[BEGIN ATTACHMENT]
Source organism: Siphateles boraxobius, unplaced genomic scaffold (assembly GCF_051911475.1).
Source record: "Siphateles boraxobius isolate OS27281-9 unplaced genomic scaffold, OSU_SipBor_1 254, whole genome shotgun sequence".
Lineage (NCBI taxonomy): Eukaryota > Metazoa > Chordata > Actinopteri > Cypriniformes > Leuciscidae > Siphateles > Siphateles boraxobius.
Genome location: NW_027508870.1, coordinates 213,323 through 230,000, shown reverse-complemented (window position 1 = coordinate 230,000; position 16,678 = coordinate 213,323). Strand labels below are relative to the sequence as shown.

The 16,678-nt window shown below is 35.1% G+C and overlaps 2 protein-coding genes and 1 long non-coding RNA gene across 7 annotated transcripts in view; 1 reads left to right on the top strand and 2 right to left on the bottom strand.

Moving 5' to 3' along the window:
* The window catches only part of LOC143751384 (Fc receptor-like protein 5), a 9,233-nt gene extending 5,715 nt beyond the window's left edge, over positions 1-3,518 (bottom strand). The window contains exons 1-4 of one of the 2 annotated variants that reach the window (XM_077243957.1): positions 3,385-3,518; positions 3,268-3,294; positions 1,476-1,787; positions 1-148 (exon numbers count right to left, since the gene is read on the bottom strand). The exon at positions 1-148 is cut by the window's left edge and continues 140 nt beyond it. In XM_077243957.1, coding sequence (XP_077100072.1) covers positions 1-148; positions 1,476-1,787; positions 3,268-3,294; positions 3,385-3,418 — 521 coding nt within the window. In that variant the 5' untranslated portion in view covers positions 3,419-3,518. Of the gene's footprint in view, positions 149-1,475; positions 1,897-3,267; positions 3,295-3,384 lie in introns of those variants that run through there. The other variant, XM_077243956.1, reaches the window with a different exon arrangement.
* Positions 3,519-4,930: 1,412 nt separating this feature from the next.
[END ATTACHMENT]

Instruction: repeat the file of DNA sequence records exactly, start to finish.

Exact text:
Source organism: Siphateles boraxobius, unplaced genomic scaffold (assembly GCF_051911475.1).
Source record: "Siphateles boraxobius isolate OS27281-9 unplaced genomic scaffold, OSU_SipBor_1 254, whole genome shotgun sequence".
Lineage (NCBI taxonomy): Eukaryota > Metazoa > Chordata > Actinopteri > Cypriniformes > Leuciscidae > Siphateles > Siphateles boraxobius.
Genome location: NW_027508870.1, coordinates 213,323 through 230,000, shown reverse-complemented (window position 1 = coordinate 230,000; position 16,678 = coordinate 213,323). Strand labels below are relative to the sequence as shown.

The 16,678-nt window shown below is 35.1% G+C and overlaps 2 protein-coding genes and 1 long non-coding RNA gene across 7 annotated transcripts in view; 1 reads left to right on the top strand and 2 right to left on the bottom strand.

Moving 5' to 3' along the window:
* The window catches only part of LOC143751384 (Fc receptor-like protein 5), a 9,233-nt gene extending 5,715 nt beyond the window's left edge, over positions 1-3,518 (bottom strand). The window contains exons 1-4 of one of the 2 annotated variants that reach the window (XM_077243957.1): positions 3,385-3,518; positions 3,268-3,294; positions 1,476-1,787; positions 1-148 (exon numbers count right to left, since the gene is read on the bottom strand). The exon at positions 1-148 is cut by the window's left edge and continues 140 nt beyond it. In XM_077243957.1, coding sequence (XP_077100072.1) covers positions 1-148; positions 1,476-1,787; positions 3,268-3,294; positions 3,385-3,418 — 521 coding nt within the window. In that variant the 5' untranslated portion in view covers positions 3,419-3,518. Of the gene's footprint in view, positions 149-1,475; positions 1,897-3,267; positions 3,295-3,384 lie in introns of those variants that run through there. The other variant, XM_077243956.1, reaches the window with a different exon arrangement.
* Positions 3,519-4,930: 1,412 nt separating this feature from the next.